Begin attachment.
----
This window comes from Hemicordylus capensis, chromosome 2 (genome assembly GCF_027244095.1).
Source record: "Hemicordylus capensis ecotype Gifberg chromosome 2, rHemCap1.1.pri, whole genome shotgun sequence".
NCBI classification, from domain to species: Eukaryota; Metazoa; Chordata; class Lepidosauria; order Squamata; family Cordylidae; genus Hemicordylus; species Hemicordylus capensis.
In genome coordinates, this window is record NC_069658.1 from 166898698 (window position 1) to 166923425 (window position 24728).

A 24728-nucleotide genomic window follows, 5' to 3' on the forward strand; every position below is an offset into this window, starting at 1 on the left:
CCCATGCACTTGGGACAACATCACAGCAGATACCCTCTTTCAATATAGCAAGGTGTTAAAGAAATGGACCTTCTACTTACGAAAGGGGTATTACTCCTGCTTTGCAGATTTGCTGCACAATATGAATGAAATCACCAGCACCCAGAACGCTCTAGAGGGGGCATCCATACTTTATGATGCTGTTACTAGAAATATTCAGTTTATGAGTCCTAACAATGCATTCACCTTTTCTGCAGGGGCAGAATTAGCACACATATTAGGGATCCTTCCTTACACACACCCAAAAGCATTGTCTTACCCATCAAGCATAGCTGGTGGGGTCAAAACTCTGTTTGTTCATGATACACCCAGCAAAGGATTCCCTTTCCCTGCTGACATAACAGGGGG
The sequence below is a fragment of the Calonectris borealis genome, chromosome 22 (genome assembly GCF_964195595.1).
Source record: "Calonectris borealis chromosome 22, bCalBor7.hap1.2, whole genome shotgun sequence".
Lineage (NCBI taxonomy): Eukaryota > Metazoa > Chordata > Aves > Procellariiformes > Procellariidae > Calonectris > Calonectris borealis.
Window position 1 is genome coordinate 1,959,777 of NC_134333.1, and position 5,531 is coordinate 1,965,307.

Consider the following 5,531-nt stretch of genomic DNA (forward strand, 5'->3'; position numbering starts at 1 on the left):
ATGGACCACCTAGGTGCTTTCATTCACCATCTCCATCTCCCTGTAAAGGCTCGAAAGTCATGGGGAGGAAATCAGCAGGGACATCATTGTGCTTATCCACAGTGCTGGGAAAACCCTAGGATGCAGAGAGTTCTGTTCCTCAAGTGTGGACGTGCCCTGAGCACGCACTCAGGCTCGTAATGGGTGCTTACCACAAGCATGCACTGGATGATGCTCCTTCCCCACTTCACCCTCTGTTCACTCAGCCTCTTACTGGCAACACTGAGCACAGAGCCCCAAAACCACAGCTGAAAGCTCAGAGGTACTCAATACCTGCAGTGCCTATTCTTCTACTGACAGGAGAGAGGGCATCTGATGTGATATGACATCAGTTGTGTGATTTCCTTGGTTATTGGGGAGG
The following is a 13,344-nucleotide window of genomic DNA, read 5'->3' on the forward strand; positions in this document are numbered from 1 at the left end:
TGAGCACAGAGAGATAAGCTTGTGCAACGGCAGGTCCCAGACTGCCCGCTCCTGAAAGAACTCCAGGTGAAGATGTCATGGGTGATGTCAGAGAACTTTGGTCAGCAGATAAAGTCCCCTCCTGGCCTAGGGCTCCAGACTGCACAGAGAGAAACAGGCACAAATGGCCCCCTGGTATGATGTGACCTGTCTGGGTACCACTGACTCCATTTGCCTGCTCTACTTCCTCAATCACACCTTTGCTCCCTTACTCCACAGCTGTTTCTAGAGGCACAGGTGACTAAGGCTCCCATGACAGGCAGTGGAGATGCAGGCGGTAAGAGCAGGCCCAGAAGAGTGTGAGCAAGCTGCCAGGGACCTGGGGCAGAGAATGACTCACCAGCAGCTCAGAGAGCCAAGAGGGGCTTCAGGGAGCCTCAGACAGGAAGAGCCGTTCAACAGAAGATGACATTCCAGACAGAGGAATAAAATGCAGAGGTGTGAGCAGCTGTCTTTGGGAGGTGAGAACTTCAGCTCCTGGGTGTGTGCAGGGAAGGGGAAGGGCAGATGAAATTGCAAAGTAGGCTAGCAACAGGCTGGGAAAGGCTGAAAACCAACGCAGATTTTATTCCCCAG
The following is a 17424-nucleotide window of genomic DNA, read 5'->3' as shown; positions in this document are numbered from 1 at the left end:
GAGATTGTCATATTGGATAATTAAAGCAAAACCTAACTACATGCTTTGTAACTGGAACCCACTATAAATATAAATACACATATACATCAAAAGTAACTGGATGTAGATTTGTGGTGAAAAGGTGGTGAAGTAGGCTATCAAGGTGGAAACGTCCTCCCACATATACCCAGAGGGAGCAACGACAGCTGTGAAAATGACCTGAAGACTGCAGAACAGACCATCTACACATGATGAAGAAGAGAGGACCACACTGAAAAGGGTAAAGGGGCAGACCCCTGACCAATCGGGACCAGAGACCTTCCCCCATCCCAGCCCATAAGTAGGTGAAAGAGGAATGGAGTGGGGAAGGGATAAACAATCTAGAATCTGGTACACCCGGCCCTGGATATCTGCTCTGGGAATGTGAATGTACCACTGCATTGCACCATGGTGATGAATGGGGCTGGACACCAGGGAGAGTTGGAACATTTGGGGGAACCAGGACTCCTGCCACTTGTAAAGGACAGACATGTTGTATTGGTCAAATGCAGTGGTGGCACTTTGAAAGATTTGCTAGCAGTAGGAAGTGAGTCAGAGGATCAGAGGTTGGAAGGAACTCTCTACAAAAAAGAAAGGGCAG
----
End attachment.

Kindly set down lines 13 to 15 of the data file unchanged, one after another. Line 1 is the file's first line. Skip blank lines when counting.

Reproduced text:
The following is a 13,344-nucleotide window of genomic DNA, read 5'->3' on the forward strand; positions in this document are numbered from 1 at the left end:
TGAGCACAGAGAGATAAGCTTGTGCAACGGCAGGTCCCAGACTGCCCGCTCCTGAAAGAACTCCAGGTGAAGATGTCATGGGTGATGTCAGAGAACTTTGGTCAGCAGATAAAGTCCCCTCCTGGCCTAGGGCTCCAGACTGCACAGAGAGAAACAGGCACAAATGGCCCCCTGGTATGATGTGACCTGTCTGGGTACCACTGACTCCATTTGCCTGCTCTACTTCCTCAATCACACCTTTGCTCCCTTACTCCACAGCTGTTTCTAGAGGCACAGGTGACTAAGGCTCCCATGACAGGCAGTGGAGATGCAGGCGGTAAGAGCAGGCCCAGAAGAGTGTGAGCAAGCTGCCAGGGACCTGGGGCAGAGAATGACTCACCAGCAGCTCAGAGAGCCAAGAGGGGCTTCAGGGAGCCTCAGACAGGAAGAGCCGTTCAACAGAAGATGACATTCCAGACAGAGGAATAAAATGCAGAGGTGTGAGCAGCTGTCTTTGGGAGGTGAGAACTTCAGCTCCTGGGTGTGTGCAGGGAAGGGGAAGGGCAGATGAAATTGCAAAGTAGGCTAGCAACAGGCTGGGAAAGGCTGAAAACCAACGCAGATTTTATTCCCCAG
The following is a 17424-nucleotide window of genomic DNA, read 5'->3' as shown; positions in this document are numbered from 1 at the left end: